The Chinese New Year is the celebration of the beginning of the year for the Chinese.
The date on which they celebrate it is different from ours, since for the festivities they use the lunar calendar, unlike us, who use a solar calendar.
Moreover, they celebrate it with their own different traditions.
When is the Chinese New Year?
Every year is a different day, but it is always between January 21 and February 20.
Chinese New Year is the first day of the first lunar month. The celebrations last 15 days, although currently only 7 are holidays for the Chinese.
New Year’s Eve (chuxi) is similar to “New Year’s Eve“. It is celebrated the night before the first day of the first lunar month.
The Chinese New Year festivities end on the day of the Chinese lantern festival, which is the 15th day of the first lunar month.
Chinese New Year Animals 🐉
In Chinese culture, each year of a cycle of 12 corresponds to one animal. The animal of the year in which you were born will influence your personality. This is called the Chinese horoscope or Chinese astrology.
In the new year, the animal that corresponds to the new year is worshipped. These are, in order: Rat, ox, tiger, rabbit, dragon, snake, horse, goat, monkey, cock, dog and pig.
This order is explained in several legends of the origin of the Chinese zodiac.
Each animal also corresponds to an element, a planet, a color and some qualities.
Chinese New Year Celebrations 🎆
Each Chinese New Year celebration is celebrated with particular customs. The celebrations begin on Chinese New Year’s Eve.
Days before, the house must be cleaned to attract the good spirits and drive out the bad ones. They also have the custom of not cleaning it on the first and second day of the Chinese New Year, as this would make the good luck disappear.
The day before in the morning, the spring distiches are stuck on the doors, always in red.
On the distich, sayings of good fortune are written and the character “Fu” is written in the centre. Of course, they put red lanterns on their houses and some new year’s paint.
Some stick images of gods on their doors, especially the one of the protective gods. The northern Chinese, on the other hand, paste paper cut out of agricultural motifs on their windows.
The family then gathers for dinner. The most typical meal is the Jiao Zi, that is, Chinese dumplings. It is traditional to put a special filling or a coin into one of them. Whoever finds it, will be lucky during the next year.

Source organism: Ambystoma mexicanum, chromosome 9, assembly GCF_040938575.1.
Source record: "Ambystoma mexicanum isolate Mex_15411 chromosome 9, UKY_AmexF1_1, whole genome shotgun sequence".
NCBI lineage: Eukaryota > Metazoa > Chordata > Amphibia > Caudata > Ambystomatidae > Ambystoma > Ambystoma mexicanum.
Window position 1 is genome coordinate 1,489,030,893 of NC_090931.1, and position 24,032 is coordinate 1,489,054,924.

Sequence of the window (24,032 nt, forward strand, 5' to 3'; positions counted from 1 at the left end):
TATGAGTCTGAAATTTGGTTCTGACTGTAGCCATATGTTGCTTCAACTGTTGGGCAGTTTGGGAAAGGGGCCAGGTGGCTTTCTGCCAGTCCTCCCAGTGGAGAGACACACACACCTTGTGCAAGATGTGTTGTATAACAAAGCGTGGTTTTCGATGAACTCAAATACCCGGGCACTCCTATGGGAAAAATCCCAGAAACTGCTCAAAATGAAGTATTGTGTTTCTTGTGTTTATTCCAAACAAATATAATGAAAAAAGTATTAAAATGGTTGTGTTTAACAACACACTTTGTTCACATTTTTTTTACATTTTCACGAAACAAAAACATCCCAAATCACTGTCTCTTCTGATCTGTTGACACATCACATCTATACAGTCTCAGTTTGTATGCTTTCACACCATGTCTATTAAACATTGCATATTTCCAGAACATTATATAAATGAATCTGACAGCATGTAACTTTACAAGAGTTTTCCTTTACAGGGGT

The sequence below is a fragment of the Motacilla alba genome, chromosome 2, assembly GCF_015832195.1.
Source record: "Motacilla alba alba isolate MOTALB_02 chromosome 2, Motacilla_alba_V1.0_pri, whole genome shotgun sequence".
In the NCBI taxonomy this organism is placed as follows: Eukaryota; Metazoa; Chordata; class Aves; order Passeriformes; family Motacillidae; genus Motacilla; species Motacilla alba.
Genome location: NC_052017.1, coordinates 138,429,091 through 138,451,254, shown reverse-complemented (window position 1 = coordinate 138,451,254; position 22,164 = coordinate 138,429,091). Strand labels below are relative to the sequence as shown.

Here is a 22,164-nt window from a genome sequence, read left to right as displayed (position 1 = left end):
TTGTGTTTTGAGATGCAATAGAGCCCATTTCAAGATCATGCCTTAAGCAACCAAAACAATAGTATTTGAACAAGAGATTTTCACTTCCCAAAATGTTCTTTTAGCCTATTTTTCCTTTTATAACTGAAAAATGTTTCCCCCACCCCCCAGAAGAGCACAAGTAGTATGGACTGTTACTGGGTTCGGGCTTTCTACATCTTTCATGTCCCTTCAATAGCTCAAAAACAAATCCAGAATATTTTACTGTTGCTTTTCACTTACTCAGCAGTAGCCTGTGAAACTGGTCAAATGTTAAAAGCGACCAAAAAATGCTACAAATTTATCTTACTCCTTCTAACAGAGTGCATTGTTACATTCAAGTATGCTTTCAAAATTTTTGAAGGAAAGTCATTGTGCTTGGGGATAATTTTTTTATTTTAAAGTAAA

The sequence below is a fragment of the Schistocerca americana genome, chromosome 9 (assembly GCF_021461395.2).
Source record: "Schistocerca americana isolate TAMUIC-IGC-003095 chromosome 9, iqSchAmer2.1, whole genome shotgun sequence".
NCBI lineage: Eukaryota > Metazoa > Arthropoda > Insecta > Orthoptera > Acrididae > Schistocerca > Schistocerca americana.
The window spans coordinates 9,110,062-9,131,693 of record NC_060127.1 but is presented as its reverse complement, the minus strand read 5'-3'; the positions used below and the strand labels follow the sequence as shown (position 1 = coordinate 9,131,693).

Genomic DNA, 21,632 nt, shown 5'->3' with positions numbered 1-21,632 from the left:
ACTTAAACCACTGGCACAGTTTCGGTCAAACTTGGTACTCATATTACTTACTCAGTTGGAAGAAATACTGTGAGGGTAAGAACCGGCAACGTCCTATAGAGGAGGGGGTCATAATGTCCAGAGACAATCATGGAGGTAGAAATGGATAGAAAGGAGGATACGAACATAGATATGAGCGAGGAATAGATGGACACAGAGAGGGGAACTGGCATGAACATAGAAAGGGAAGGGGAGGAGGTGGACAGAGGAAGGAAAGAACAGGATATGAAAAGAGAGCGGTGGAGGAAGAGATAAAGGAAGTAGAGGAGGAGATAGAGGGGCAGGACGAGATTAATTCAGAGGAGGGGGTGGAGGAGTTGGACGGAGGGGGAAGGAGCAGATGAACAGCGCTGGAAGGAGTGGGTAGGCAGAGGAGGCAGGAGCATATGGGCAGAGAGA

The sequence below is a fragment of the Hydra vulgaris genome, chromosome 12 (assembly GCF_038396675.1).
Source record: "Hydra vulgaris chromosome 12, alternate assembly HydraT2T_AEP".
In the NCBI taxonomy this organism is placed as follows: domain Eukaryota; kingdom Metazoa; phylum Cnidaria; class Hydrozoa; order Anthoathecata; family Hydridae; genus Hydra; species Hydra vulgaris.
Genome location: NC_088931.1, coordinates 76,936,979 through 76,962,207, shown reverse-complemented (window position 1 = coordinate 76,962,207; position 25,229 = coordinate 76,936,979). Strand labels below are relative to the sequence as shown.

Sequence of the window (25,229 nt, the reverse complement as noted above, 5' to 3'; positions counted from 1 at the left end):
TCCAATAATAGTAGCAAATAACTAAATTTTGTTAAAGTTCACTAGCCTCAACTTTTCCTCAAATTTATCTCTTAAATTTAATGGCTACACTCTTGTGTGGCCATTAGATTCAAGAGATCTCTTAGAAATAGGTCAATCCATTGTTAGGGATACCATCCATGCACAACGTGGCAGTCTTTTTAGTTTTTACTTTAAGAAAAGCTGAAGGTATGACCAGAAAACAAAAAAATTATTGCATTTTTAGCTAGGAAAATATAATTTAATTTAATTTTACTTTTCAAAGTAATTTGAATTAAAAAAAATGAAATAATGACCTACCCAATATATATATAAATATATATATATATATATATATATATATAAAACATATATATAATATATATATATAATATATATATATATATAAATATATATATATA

However, the southern Chinese usually serve niangao cakes (a rice flour cake).
In turn, the elders give the children red envelopes with money in them. These envelopes are called Ya Sui Qian.
Legend has it that the Sui demon made children sick on New Year’s Eve. When they were cured of the illness, they would turn into fools.
To prevent the Sui-demon from playing around, the children’s parents didn’t sleep all night until they realized that the money stuffed in a red paper scared off the Sui-demon.
That’s why it’s still given to children as a symbol of protection.
Other New Year’s Customs in China
While dinner is being served, the Chinese watch the New Year’s gala broadcast on Chinese television (CCTV), and at midnight firecrackers and fireworks are lit to welcome the new year.
Other Chinese like to go to temples and wait for the first bell of the year to ring at 12.
On New Year’s Day in China, offerings are made to the gods and ancestors on the altars (both in the temples and in the houses). They are illuminated with candles, 3 incense sticks are placed, two vases, and a food offering is made to them.
In the cemetery, relatives sweep the graves and offer their respect to the ancestors.
All the Chinese dress up in new clothes and go to visit their friends and family. They greet everyone with the word “Gongxi,” which means “respectful joy“.
In some places in China, especially in Hong Kong and Macao, you can see the dragon and lion dances.
The rest of the days until the 8th day of the first lunar month, friends and family continue to visit. On the 8th, work is resumed.
End of the Chinese New Year 🏮
The 15th is the end of the Chinese New Year (also called the spring festival).
On this day, the beautiful festival of lanterns (Shangyuan) is celebrated, in which it is customary to leave lanterns in the water of rivers, seas or lakes or to make them fly to the sky.
In addition, they are hung in houses, shops, stalls, streets and everywhere. Some of them have riddles written on them, that is, an enigma in the form of poetry in which one must guess a word.
You attend numerous parades and shows. The dragon and lion dances are also performed. There are dances and shows of Kung Fu, acrobatics, etc..
The streets are filled with music, drums and firecrackers.
The typical food of the festival is the sweet rice balls (Tangyuan), which attract good luck and unite family ties.
The origin of this festival was to worship the god Heaven. A god of joyful character and the first of the Three Gods of Taoism who rule over each of the so-called “Three stages“.
If you are at the time of the Western or Chinese New Year… Xinnian Kuaile!! Happy New Year!!